4 ways to dodge crowds during a busy year for Canada’s national parks

Torngats Mountains
Two solitary figures explore the Torngats Mountains in an image from Newfoundland & Labrador Tourism. (Barrett & MacKay/Newfoundland & Labrador Tourism)

When you think of Canada’s national parks, what comes to mind first? Top spots like Banff and the Bay of Fundy? Beautiful summer long weekends? Instagram-worthy vistas and pretty hiking trails?

Well, whatever you’re thinking, you can bet you’re not the only one — especially during a year when Parks Canada is dishing out free passes for Canada’s 150th anniversary and word of our year-long celebration is travelling beyond our borders.

So, how can you both enjoy the complimentary admission and avoid swinging selfie sticks in 2017?

Follow these steps to the paths less travelled.

1) Plan your trip early. (Like, yesterday.)

Parks Canada isn’t only offering free entry to its nearly 50 national parks. Visitors can also visit over 170 national historic sites and four national marine conservation areas with their 2017 parks pass.

So start by exploring one of their region-specific guides — which you can browse online, download and print, or order by mail for free — to help you narrow down your options.

And if you want to camp, don’t wait for the warm weather to prompt you, even if you plan to set up camp in the summer. The campsite reservation system is already accepting bookings until March. And, in late January, you’ll be able to make reservations past April.

Remember: the early bird gets the oTENTik!


oTENTik Parks Canada camp sites include semi-permanent structures with bunks, tables, chairs and sometimes stoves. (Parks Canada)

2) Consider nearby alternatives to popular parks.

Instead of joining a line of idling cars near Lake Louise, why not explore the origins of life on Earth at Yoho National Park?

Take a guided tour of the Burgess Shale, one of the most important animal fossil sites in the world, or explore the park’s stunning waterfalls and vertical rock walls. This B.C. treasure isn’t far from its more famous Albertan siblings in Banff and Jasper.

Emerald Lake

A canoeist spends paddles across Emerald Lake, which is open year-round, in Yoho National Park. (Bill Graveland/The Canadian Press)

Parks Canada has singled out nine other hidden gems, with the outline of a pretty great itinerary for each: from booking a fully-equipped tent in Quebec’s Mingan Archipelago to learning ranching fundamentals at Alberta’s Bar U Ranch National Historical Site.

You may also want to browse books, blogs and the brains of experienced campers — or even, gasp, the second page of Google search results — for more under-the-radar suggestions. (That’s where we found this handy list of every park you can visit for free this year, paired with a one-line description.)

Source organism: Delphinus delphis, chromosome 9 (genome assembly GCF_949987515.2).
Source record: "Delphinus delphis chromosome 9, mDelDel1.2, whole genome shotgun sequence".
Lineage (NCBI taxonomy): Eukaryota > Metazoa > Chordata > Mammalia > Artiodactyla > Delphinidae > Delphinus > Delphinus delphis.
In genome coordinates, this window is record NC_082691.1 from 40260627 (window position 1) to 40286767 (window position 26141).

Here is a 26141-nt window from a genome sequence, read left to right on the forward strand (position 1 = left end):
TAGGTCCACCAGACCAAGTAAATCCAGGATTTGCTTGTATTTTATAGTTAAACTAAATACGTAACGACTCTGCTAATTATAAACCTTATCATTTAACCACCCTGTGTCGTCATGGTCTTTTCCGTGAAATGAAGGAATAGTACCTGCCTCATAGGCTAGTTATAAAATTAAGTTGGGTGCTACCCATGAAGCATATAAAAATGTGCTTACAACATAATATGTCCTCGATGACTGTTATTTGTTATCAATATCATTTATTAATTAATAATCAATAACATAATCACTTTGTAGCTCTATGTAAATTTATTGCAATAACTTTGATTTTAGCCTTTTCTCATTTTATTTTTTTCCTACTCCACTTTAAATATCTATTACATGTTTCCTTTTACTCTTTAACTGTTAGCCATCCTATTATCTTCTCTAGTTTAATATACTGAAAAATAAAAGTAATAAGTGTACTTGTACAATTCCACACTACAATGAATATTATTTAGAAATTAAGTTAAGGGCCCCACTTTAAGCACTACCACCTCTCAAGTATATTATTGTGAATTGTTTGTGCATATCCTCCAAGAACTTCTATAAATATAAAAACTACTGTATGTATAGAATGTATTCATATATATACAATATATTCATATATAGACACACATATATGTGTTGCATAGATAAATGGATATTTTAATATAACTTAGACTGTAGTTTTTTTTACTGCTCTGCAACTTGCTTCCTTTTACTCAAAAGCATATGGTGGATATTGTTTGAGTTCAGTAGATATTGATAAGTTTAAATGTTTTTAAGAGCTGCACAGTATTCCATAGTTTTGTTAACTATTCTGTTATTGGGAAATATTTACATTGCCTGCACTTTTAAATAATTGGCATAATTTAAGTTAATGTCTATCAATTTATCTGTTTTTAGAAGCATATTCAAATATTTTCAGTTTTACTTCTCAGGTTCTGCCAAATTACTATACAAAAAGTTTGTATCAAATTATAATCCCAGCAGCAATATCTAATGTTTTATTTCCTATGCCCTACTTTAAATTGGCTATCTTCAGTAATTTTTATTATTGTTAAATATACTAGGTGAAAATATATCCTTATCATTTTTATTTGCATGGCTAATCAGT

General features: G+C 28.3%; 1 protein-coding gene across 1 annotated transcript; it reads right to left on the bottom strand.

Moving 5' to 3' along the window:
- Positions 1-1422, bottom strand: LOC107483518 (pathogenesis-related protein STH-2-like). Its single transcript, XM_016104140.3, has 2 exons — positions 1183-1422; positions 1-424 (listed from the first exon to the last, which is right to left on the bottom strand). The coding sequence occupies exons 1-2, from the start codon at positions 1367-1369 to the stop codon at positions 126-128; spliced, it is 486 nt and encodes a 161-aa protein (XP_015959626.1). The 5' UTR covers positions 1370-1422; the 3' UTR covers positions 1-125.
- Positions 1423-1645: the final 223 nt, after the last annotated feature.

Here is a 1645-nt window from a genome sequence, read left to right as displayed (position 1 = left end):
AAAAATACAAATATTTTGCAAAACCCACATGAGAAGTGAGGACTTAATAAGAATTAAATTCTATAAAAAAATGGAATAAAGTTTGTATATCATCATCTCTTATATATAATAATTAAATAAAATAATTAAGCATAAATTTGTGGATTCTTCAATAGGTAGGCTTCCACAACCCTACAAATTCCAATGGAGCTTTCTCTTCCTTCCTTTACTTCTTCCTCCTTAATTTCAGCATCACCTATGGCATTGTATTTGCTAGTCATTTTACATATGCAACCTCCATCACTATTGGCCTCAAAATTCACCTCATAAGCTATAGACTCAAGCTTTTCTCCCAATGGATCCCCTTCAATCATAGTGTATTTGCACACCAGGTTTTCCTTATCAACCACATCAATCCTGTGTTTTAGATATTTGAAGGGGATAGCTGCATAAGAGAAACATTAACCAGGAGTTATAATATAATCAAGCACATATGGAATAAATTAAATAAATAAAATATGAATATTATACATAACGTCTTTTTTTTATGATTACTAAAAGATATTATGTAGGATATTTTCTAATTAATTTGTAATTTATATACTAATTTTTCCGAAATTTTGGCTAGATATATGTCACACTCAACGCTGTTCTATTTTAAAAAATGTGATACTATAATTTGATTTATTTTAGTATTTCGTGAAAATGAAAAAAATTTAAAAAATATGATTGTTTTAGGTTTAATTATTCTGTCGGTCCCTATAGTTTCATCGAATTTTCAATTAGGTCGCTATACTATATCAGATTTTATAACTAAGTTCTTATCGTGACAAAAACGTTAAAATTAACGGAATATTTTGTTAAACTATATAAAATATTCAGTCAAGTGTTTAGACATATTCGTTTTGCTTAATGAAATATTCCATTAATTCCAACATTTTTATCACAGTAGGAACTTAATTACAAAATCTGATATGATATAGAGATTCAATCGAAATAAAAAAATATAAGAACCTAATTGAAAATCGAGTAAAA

3) Visit during an off-time.

Have your heart set on hiking around the Bruce Peninsula? Will you be joyless without Jasper?

These beautiful places are popular for a reason, so increase your odds of scoring alone time by visiting during the “shoulder seasons” of spring and fall, considering a winter camping trip or making your plans in the middle of the week. Perhaps you can turn a Tuesday to Thursday into your own personal long weekend, or risk a little rain, mud and snow to experience this busy year’s quieter moments.

Bruce Peninsula

Plus, if you follow the first tip above and book yourself an overnight spot, you can also dodge the daytime visitors in the earliest and latest hours of the day.

And when you find yourself watching a sunrise on Signal Hill, N.L., or drinking in the Dark Sky Preserve at Fundy, N.B., you’ll probably forget about everything but you and that stellar moment.

(But please, if you do end up without human supervision, enjoy responsibly. Check out this cautionary tale.)

4) Pick a destination that’s truly wild and free.

Tundra Buggy polar bear rides Nov 2015

A polar bear checks out a tundra buggy on the western coast of Hudson Bay. (Cameron MacIntosh/CBC)

Now, if you’re really serious about getting away from the crowds — and possibly all humans — there are some options for only the most determined hearts (with sufficiently determined wallets to match).

Very few can say they’re explored Ivvavik National Park, for instance, which averages about 100 visitors per year.

To get to this Yukon treasure, you’ll need a seat on a Twin Otter bush plane, a mandatory safety session and the guidance of an Inuvialuit cultural host. But this is real mountain wilderness, so be prepared for unmarked trails, roaming bears and the steady company of the 24-hour sun.

Or you can find your own way to Sable Island, N.S., where you may see a sea of grey seals, majestic wild horses or the remains of a walruses, shipwrecks and sharks. (A general rule on this wild and remote island: don’t touch it, don’t bother it, don’t even think about taking it home.)

You can also take a “tundra buggy” through Churchill, Man. or find out why Labrador’s Torngat Mountains are also known as the place of spirits.

Now, if you still insist on visiting a popular park on a summer long weekend, try not to scowl at your fellow visitors, okay? You’re just as likely to be the weird stranger accidentally photo bombing their family portrait.



Article Source: CBC

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